Even the RCMP Cornwall anti-contraband task force with high-tech sensors designed to catch smugglers will be hopeless to stop the quick, short hauls as even with the quickest reaction time the smugglers will be outside of their jurisdiction by the time they get noticed. As for smugglers getting off Cornwall island with the illegal goods? Canada was nice enough to maintain road access with no checks to limit their maneuverability.
Other federal programs have been instituted over the years since 9-11 and these foundational programs are also threatened by the planned repositioning of the Canadian Port of Entry. There are a number of joint Canada/U.S. border security initiatives such as the Integrated Border Enforcement Teams (IBET) and the Canada-United States Cross-Border Crime Forum (CBCF) which are multi-Agency, highly trained and funded initiatives designed to stem the flow of contraband weapons, drugs, tobacco and humans across the Canada/U.S. border. These important national security measures have been instrumental in combatting cross border smuggling in recent years. And, like the Quebec government initiative, these programs will be strained by the change.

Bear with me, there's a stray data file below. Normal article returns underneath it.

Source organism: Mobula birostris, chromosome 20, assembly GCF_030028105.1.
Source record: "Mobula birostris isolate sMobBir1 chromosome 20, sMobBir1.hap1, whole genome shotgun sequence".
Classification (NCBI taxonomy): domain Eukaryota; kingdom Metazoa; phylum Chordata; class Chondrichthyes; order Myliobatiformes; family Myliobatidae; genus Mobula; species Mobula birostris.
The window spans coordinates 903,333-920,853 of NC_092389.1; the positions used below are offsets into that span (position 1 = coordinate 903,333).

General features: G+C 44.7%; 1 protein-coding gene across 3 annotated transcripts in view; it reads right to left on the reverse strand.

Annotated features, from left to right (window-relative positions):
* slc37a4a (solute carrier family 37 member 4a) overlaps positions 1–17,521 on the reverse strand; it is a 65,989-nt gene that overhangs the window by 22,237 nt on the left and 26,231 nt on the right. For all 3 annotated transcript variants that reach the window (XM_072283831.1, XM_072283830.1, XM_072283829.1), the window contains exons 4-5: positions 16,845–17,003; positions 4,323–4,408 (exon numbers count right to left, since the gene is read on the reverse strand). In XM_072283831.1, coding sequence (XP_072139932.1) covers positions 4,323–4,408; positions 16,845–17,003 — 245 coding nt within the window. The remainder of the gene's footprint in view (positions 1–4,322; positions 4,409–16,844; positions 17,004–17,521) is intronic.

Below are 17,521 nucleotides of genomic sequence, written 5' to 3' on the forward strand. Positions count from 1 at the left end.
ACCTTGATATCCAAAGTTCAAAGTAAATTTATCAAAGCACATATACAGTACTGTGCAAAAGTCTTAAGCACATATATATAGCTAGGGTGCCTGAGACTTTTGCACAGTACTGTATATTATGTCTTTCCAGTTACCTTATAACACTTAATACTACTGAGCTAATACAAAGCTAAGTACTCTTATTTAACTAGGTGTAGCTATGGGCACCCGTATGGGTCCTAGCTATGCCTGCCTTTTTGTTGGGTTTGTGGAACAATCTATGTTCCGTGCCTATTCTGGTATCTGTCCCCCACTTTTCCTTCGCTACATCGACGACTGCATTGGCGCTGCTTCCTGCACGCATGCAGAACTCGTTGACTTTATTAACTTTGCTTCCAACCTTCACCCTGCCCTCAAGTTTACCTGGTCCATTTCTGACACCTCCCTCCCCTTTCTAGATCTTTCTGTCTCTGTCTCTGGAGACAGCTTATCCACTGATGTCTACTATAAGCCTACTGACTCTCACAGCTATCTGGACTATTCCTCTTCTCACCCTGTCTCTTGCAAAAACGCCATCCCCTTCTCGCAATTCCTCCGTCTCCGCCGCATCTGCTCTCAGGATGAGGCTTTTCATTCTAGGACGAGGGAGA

In Ontario, where contraband is rampant, significant strides have been made in the past few years that are starting to prove effective in stopping the smuggling activity that has threatened communities throughout the province. Queens Park is taking this seriously with a Private Members Bill being considered in the Ontario legislature that would establish a Commission of Inquiry to fully explore and report on the state of smuggling in Ontario. The Commission would be extremely effective in providing actionable information on the smuggling threats and recommend long term solutions.
Recently, the Ontario Provincial Police has established a task force dedicated to integrating the regulatory and law enforcement resources of the Province to better identify criminal smuggling behaviour and apply the provisions of the new Criminal Code sections established last year by Bill C-10. Should the planned move to Massena transpire, it will undoubtedly overwhelm the law enforcement resources now dedicated to thwart the smuggling activity and the adjacent criminal behaviour that it attracts.
As the U.S. political season generates discussions of border security, little discussion is given to security on the Northern border. The efforts of the Canada Border Security Agency, especially with regard to the Agency's willingness to work with Canadian Law Enforcement and U.S. sister agencies, seem to be effective. However, ill thought out policy decisions sometimes can threaten the effectiveness of the various efforts that have been shown to work in practice.
The decision to move the Cornwall Port of Entry to Massena is one of those ill-conceived policy moves. The ripple effect of this decision will undoubtedly negatively impact the productive results of the provincial and federal anti-smuggling measures and further overwhelm already strained Aboriginal police forces.
Any plan to abandon a border checkpoint such as in this plan borders on a lot of things – but security is not one of them.
SOURCE Edward R. Myers
For further information: Edward R. Myers: firstname.lastname@example.org, 613-986-5756